|Publication number||US4526028 A|
|Application number||US 06/493,696|
|Publication date||Jul 2, 1985|
|Filing date||May 11, 1983|
|Priority date||May 12, 1982|
|Also published as||DE3217798A1, EP0094054A1, EP0094054B1|
|Publication number||06493696, 493696, US 4526028 A, US 4526028A, US-A-4526028, US4526028 A, US4526028A|
|Inventors||Hans J. Hubner|
|Original Assignee||Huebner Hans J|
|Export Citation||BiBTeX, EndNote, RefMan|
|Patent Citations (8), Referenced by (43), Classifications (14), Legal Events (5)|
|External Links: USPTO, USPTO Assignment, Espacenet|
1. Field of the Invention
My present invention relates to a process for gathering information on environmental conditions as well as to a portable device adapted to measure selected parameters pertaining to these conditions.
2. Background of the Invention
The measuring of environmental parameters, either for immediate observation or for subsequent evaluation, is important in many instances. Thus, for example, the atmosphere of a coal mine must be monitored continuously for possible concentrations of fire-damp or other noxious gases while a record should also be kept of conditions existing at various times on a particular site. This recording has heretofore generally been done by hand, in a mine log pertaining to a given location, for subsequent review and comparison with existing standards to enable the institution of measures for improving operations (e.g. by providing better ventilation) and preventing possible accidents. The immediate observation of such data, of course, provides a timely warning of impending danger.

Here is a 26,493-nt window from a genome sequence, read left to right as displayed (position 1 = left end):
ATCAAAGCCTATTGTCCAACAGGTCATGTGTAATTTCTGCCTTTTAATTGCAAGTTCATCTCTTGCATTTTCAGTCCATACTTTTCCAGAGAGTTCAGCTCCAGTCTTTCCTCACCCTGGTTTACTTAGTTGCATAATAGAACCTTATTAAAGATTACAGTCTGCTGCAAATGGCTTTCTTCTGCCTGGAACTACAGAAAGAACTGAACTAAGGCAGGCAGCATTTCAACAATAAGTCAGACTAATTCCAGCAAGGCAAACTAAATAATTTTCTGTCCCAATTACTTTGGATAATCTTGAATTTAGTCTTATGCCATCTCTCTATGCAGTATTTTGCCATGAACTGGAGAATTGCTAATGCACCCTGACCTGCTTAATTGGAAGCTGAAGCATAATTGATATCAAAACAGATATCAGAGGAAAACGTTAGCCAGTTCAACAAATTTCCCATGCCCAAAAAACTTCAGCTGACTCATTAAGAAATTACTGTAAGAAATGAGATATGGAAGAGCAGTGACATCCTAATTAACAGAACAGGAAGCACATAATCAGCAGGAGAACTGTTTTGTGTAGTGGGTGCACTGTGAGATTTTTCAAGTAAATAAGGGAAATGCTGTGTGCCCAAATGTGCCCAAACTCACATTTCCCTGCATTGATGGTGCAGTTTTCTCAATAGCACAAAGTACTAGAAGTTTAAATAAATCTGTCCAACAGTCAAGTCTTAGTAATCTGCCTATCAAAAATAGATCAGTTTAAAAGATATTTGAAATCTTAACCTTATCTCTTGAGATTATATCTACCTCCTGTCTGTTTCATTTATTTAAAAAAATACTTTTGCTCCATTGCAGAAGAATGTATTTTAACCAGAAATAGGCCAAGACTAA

Situations exist when the reading of a mere numerical value of a given parameter does not supply sufficient information for determining whether operating conditions are satisfactory or not. Thus, for example, ambient temperature alone is not necessarily a measure of comfort or discomfort since relative humidity and wind-chill factor ought to be taken into accident. Also, barometric pressure may have to be referred to elevation above sea level in order to be relevant. Deviations from a norm in, say, the measured concentration of a certain gas may be due to a localized variation so that such readings may have to be averaged over a certain time period and/or for different locations.
An important object of my present invention, therefore, is to provide a process for gathering such data with the aid of a portable instrument in a manner furnishing not only information immediately available but also a record for subsequent evaluation, preferably with the aid of a processor.
A related object is to provide a device for implementing this process.
A process for gathering information on environmental conditions in accordance with my present invention, using a portable instrument adapted to sense various parameters, comprises the steps of measuring a selected parameter, displaying same, entering time and place of measurement on a recording medium along with the measured value, and subsequently evaluating the data so registered.